Mortality from MRSA Pneumonia Following Influenza Caused by Immune Mechanisms

Mortality from MRSA Pneumonia Following Influenza Caused by Immune Mechanisms

Influenza patients who get pneumonia caused by the superbug known as MRSA, (methicillin-resistant staphylococcus aureus) die from tissue damage caused by their own immune cells, rather than from direct consequences of bacterial infection.

The study, “Nox2-derived oxidative stress results in inefficacy of antibiotics against post-influenza S. aureus pneumonia,” published in the Journal of Experimental Medicine, proposes that blocking this response might help to treat flu patients who get MRSA which currently leads to death in about half of infected patients.

Researchers have until now not understood why the mortality rate after such infections is so high, even though patients are treated with antibiotics that can usually get rid of the dangerous pathogen.

During earlier studies, researchers led by Keer Sun, an assistant professor at the University of Nebraska Medical Center, discovered why mice infected with influenza are more likely to get MRSA-caused pneumonia.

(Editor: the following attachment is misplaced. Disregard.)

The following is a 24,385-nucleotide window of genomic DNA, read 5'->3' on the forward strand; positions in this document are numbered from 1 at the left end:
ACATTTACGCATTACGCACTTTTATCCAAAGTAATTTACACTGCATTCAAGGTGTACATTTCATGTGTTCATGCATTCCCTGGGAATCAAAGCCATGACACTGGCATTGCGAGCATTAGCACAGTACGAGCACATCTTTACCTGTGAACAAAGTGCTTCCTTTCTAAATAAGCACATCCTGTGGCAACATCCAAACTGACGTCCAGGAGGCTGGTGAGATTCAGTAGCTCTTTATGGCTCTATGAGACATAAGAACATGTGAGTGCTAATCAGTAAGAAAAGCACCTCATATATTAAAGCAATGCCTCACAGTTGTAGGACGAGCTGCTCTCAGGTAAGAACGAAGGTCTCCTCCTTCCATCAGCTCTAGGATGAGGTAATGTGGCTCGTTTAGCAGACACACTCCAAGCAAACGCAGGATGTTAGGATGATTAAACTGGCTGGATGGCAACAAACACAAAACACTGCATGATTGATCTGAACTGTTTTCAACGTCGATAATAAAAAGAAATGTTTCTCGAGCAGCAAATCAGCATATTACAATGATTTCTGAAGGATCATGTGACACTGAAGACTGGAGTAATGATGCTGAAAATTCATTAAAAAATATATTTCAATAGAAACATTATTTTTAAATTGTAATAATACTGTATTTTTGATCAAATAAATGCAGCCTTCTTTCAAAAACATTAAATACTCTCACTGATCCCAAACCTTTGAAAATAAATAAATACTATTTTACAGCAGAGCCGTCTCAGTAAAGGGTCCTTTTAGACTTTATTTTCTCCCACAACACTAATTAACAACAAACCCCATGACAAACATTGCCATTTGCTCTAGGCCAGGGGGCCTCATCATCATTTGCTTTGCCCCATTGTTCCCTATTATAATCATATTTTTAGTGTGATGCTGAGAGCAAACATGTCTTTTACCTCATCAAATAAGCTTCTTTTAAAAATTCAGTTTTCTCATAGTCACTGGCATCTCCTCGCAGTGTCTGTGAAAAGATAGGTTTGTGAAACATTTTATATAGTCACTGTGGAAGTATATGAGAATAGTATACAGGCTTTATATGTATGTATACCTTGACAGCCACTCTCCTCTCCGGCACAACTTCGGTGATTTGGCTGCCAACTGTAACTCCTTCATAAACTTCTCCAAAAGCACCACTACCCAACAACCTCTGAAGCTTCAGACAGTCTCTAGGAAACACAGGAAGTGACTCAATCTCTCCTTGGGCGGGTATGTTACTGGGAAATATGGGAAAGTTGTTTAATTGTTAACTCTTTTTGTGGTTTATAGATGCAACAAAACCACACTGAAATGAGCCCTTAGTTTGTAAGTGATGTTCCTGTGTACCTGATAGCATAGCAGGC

Normally, immune cells called macrophages and neutrophils kill bacteria by releasing hydrogen peroxide and other reactive oxygen species. This particular mechanism was suppressed in mice who had influenza and then got MRSA, but the finding did not explain why patients died despite treatment.

In the recent study, Sun and his team discovered that the immune cells not only lost their activity to kill the bacteria, but the initial increase in oxidative damage actually killed the immune cells. This action further aggravated the release of radical oxygen species from the dying cells and caused extensive tissue damage in the lungs of mice infected with both influenza virus and MRSA.

When researchers blocked the enzyme called Nox2 (nicotinamide adenine dinucleotide phosphate (NADPH) oxidase 2) that produces the oxidizing agents in macrophages and neutrophils, the damage became limited. Combining antibiotics that could kill MRSA with the compound blocking Nox2 also improved the survival of the mice.

“Our results demonstrate that influenza infection disrupts the delicate balance between Nox2-dependent antibacterial immunity and inflammation,” said Sun in a news release.

“This not only leads to increased susceptibility to MRSA infection but also extensive lung damage. Treatment strategies that target both bacteria and reactive oxygen species may significantly benefit patients with influenza complicated MRSA pneumonia,” he said.

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